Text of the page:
“Based on our review, it appears that Northern Pass, out of an abundance of caution, asked for authority to operate as a public utility in Raymond, Candia, Chester, Auburn, and Londonderry to permit the installation of the AC Upgrades on Eversource lines,” the commission said. “We do not find this activity to constitute the operation of a public utility.”
The AC Upgrades involve replacing certain structures along the path to allow the line to transmit a greater level of power, and under the FERC-approved transmission service agreement between Northern Pass and Hydro-Quebec, Northern Pass has agreed to pay for those upgrades on existing structures, but will not build additional structures or operate new transmission facilities in the Eversource ROW between Deerfield and Scobie Pond, the commission said.
“[W]e deny Northern Pass’s request to operate as a public utility in the towns of Raymond, Candia, Chester, Auburn, and Londonderry,” the commission said. “This ruling does not prevent the installation of the AC Upgrades required by the ISO New England, or interfere with Northern Pass’s obligation to pay for the associated costs.”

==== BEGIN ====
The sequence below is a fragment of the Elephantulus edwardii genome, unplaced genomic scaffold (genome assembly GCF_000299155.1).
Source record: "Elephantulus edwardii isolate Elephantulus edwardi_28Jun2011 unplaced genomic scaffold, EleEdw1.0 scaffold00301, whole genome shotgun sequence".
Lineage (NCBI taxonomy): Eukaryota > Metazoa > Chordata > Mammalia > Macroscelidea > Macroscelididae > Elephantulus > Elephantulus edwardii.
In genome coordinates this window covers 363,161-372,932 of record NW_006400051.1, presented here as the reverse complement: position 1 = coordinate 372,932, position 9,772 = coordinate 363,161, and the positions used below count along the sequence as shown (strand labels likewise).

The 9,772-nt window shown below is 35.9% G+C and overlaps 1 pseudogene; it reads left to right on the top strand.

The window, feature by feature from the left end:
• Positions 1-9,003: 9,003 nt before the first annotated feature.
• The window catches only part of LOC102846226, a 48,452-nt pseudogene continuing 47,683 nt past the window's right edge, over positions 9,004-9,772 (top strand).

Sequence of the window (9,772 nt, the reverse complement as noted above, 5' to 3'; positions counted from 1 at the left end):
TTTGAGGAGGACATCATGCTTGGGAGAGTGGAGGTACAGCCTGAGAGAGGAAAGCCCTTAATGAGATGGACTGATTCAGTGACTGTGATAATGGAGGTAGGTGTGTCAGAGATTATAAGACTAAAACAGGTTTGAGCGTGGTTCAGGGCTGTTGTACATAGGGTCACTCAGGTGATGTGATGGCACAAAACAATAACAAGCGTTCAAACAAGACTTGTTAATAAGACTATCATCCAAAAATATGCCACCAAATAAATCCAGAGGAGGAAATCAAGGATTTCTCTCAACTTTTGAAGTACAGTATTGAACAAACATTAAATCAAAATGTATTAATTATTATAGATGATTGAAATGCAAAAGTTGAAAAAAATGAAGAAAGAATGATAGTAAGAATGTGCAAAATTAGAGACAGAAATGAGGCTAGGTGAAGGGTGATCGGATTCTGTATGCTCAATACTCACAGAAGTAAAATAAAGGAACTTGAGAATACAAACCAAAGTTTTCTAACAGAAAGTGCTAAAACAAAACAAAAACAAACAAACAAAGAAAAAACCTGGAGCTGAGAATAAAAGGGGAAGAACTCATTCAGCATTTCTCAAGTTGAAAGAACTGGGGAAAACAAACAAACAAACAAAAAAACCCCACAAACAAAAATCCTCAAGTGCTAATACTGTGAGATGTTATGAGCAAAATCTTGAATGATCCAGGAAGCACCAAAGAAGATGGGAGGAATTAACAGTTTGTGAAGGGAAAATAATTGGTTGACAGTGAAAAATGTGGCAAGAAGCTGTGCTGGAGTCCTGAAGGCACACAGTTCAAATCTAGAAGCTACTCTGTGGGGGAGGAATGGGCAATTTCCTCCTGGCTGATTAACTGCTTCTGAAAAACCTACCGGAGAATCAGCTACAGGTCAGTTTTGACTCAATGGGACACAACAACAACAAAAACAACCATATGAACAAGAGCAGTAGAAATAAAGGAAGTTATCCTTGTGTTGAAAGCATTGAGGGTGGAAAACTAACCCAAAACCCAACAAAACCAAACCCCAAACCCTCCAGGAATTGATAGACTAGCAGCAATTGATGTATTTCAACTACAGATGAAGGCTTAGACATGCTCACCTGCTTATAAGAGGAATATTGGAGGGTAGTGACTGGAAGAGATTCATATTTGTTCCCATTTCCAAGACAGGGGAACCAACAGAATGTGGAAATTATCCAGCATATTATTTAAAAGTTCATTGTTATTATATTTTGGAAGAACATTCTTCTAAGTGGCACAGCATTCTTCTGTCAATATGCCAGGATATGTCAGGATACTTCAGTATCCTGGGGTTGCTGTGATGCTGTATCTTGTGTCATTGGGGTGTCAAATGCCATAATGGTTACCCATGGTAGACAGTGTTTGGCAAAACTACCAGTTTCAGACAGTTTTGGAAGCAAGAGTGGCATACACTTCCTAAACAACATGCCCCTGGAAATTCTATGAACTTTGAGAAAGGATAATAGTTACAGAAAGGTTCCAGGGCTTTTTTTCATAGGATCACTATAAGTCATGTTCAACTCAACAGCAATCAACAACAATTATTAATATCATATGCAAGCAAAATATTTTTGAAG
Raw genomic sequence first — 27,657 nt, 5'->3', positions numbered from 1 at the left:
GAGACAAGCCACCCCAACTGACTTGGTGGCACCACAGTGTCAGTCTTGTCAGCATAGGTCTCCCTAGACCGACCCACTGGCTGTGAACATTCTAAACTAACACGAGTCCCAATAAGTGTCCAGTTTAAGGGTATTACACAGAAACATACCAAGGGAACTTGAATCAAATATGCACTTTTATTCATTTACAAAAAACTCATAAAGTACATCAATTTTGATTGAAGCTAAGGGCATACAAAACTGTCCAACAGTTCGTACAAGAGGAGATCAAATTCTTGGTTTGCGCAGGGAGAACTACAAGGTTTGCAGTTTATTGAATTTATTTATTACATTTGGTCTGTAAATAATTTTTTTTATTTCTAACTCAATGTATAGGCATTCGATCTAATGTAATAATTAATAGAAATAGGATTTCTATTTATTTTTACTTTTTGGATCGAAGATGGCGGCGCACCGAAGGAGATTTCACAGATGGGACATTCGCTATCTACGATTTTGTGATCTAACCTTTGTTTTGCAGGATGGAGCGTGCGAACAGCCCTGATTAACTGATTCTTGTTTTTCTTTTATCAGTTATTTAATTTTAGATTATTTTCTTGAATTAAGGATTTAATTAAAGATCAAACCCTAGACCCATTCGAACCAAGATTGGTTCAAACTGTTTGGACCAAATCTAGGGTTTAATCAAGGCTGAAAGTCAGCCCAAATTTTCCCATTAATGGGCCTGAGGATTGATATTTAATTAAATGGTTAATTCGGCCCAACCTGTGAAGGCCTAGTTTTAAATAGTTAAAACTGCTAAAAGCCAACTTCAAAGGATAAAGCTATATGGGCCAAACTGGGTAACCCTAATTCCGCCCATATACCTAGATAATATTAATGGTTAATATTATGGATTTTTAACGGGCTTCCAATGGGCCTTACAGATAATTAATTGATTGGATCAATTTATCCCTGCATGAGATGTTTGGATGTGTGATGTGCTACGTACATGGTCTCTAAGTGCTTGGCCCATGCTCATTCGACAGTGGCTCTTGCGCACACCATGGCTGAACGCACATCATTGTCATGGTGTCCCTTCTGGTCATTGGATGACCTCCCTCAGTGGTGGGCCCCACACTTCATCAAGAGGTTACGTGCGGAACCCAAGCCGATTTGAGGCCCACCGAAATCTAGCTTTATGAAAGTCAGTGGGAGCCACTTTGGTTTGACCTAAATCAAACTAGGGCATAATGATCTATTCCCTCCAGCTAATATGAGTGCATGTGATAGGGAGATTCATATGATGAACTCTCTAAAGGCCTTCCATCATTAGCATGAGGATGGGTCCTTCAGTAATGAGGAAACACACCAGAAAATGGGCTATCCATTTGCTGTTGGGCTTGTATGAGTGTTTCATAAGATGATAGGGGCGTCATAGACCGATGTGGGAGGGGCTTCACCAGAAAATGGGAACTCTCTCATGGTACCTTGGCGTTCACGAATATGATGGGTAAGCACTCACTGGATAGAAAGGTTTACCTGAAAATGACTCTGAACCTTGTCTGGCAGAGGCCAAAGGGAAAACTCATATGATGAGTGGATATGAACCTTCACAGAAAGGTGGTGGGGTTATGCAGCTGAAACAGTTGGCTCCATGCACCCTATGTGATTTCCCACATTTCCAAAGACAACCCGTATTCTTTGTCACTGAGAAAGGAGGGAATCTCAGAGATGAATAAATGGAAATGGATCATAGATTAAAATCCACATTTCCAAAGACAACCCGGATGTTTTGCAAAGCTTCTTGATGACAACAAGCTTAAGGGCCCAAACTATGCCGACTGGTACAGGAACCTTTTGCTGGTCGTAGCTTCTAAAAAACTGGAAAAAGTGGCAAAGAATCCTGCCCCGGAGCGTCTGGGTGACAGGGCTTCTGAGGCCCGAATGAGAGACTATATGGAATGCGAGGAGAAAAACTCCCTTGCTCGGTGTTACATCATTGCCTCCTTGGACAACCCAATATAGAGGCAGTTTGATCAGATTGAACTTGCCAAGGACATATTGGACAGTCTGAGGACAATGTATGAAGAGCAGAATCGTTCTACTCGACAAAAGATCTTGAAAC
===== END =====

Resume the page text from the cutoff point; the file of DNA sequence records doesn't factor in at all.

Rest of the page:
Regarding the Forest Society’s request that the commission make specific statements on property rights, eminent domain and affiliate transaction rules, the commission said that its granting of permission to Northern Pass to operate as a public utility is not an adjudication of real property rights.
Northern Pass’s status of a public utility subjects it to the full array of applicable laws and regulations identified in the settlement agreement, and like any public utility, Northern Pass will be required to diligently comply with the PUC’s affiliate transaction rules, the commission said.
Among other things, the commission said that whether amendments to the state’s eminent domain law will apply to Northern Pass and its proposed transmission facilities is a matter it must leave to the legislature, and that it declines to issue the findings requested by the Forest Society.